The Last White Christian
A country having an explicit policy of racial discrimination is likely not for the good, especially if this policy is ever relaxed. It is a policy which, if not maintained in perpetuity, will make future blow back inevitable. It is far better to have an ancestral policy, by which I mean, persons not sharing the ancestral heritage of the native population can at best hold only some kind of second class citizenship, and are not able to hold public office at all. The racial, demographic effect on the population that this policy will have is a sign of sensible policy. An ancestral policy is also one which is more relevant to social concerns anyway. A population needs to have ancestry in common, not necessarily be racially pure.
But if its original discriminatory policy should ever be relaxed, and members of a previously-oppressed group should hold public office, it should be acknowledged without fanfare, as a proof that the previous discriminatory policy is now in the past. A single previously-marginalized person holding office is sufficient to prove that explicit exclusion is no longer practiced as a policy. One would expect to see a few headlines declaring "the first black politician," or "the first woman lawyer admitted to a state barr," or whatever, and only in the period immediately following the change in policy. This is what I would have expected in the United States.
But this has not been the case. The news is peppered with "firsts," and it has been for some time. In a system of true justice, there would been a single "first" declaration, and it would have been quite some time ago. A headline such as "First Black Politician Elected to Public Office" would have been printed on the front page of some newspaper in, say, the nineteen forties. If other similar headlines were reprinted, it would have been by a young journalist, decades later, who mistakenly thought he had a great scoop. Then, after a senior reporter informed him that there was no scoop -- that this milestone had actually been reached quite some time ago -- a retraction would have been printed.
After the original first milestone, antiracism might have become a minor part of good manners. Polite people would have been advised in the pages of etiquette books to not treat others with skin tones or hair texture different than your own in an especially rude way. The milestone of the first black politician, CEO, or whatever would have been followed by minor revisions to codes of personal conduct, and that would've been it.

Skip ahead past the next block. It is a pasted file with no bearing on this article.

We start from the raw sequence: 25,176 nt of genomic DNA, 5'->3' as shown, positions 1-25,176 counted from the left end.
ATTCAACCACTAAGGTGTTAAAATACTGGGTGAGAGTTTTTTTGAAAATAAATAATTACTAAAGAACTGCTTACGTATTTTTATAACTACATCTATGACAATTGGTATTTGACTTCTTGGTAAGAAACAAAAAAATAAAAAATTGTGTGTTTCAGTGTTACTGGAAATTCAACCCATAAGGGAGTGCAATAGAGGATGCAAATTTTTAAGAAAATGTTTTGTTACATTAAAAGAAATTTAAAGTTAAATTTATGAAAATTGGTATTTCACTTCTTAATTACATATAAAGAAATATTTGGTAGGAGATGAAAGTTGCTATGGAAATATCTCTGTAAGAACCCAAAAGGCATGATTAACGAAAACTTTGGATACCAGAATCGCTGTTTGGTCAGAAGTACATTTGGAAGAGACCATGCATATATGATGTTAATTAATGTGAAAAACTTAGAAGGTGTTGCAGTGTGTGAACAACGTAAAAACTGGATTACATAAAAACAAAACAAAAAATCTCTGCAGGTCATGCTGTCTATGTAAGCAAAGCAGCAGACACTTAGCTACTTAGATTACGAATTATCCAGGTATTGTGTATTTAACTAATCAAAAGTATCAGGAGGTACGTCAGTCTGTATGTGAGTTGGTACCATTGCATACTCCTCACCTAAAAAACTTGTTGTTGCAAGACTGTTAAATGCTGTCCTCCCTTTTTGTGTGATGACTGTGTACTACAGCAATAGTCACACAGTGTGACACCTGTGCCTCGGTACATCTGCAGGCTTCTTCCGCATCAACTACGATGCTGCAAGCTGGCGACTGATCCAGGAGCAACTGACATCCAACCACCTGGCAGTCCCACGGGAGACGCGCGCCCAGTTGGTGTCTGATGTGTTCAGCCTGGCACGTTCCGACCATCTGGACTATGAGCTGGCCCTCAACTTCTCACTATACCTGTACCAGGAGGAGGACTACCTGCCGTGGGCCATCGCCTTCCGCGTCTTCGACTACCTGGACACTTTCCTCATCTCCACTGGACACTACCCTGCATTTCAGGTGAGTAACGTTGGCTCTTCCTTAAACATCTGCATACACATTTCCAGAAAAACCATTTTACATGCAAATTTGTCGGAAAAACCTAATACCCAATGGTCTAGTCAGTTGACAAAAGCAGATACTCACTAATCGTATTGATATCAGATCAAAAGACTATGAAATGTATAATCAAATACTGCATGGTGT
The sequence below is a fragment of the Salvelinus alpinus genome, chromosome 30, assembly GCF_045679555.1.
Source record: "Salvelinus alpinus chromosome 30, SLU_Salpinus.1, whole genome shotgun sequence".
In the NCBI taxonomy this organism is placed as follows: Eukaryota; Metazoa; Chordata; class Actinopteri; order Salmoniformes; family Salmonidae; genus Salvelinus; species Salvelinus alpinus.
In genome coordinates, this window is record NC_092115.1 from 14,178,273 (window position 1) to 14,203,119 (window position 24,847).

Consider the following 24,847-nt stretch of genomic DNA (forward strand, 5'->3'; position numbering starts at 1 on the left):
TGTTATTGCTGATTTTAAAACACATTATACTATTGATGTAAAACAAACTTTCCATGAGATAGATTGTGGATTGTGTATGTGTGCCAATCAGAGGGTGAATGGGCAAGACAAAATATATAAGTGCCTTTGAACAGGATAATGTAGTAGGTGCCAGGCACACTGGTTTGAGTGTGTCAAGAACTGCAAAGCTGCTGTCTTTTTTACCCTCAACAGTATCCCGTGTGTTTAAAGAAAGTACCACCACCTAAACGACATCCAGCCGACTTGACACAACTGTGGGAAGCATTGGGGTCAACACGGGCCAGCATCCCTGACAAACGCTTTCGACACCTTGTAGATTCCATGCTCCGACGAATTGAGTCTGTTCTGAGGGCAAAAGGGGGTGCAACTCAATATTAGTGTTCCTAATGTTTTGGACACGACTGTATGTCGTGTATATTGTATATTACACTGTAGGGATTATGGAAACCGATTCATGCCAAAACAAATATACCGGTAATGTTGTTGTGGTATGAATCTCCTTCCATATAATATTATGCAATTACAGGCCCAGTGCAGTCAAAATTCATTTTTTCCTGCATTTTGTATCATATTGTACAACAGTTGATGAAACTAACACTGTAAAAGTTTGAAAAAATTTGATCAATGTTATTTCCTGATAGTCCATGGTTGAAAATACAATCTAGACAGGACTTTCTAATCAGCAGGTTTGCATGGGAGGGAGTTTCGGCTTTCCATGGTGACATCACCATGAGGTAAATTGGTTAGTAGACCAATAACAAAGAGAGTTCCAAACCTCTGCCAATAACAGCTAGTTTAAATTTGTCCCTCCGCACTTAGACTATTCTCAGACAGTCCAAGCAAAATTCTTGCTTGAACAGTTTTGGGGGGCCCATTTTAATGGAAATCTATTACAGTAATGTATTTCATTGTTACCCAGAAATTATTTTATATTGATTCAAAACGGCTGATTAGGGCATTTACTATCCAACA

But this is not what has happened. Too many times when some term comes to an end, the citizenry is now treated to another "first" headline and there is great celebration. "The first black mayor of K," "the first hispanic governor of L," "the first handicapped woman to serve as head of M." This Nonwhite-Milestone Template, which takes to form, "Hallelujah! The First Non-White X Will Serve as a Y," becomes so obligatory that it itself has become public policy.
This process of non-white firsts is clearly not ending. No one seems to be objecting to the constant cataloging of non-white firsts. So much so that it is only a matter of time before iterations of another template will enter the public consciousness, namely, the "Last White Template." You can guess the form of this one; "Hallelujah! The Last White X to Serve as a Y."
But of course, this last bit is not correct. Those at the helm will never adopt the second template. The process of white, Christian dispossessions is well underway through the first template. There is no need for a shift to the second one.
The society we reside in is absolutely not coherent or sensible, so it does not have any healthy sense of ancestral solidarity. The reason for the non-stop non-white firsts, instead of the single headline from decades ago is simple; we are undergoing a massive project of demographic displacement. The firsts will never end until there is, finally, the last white christian.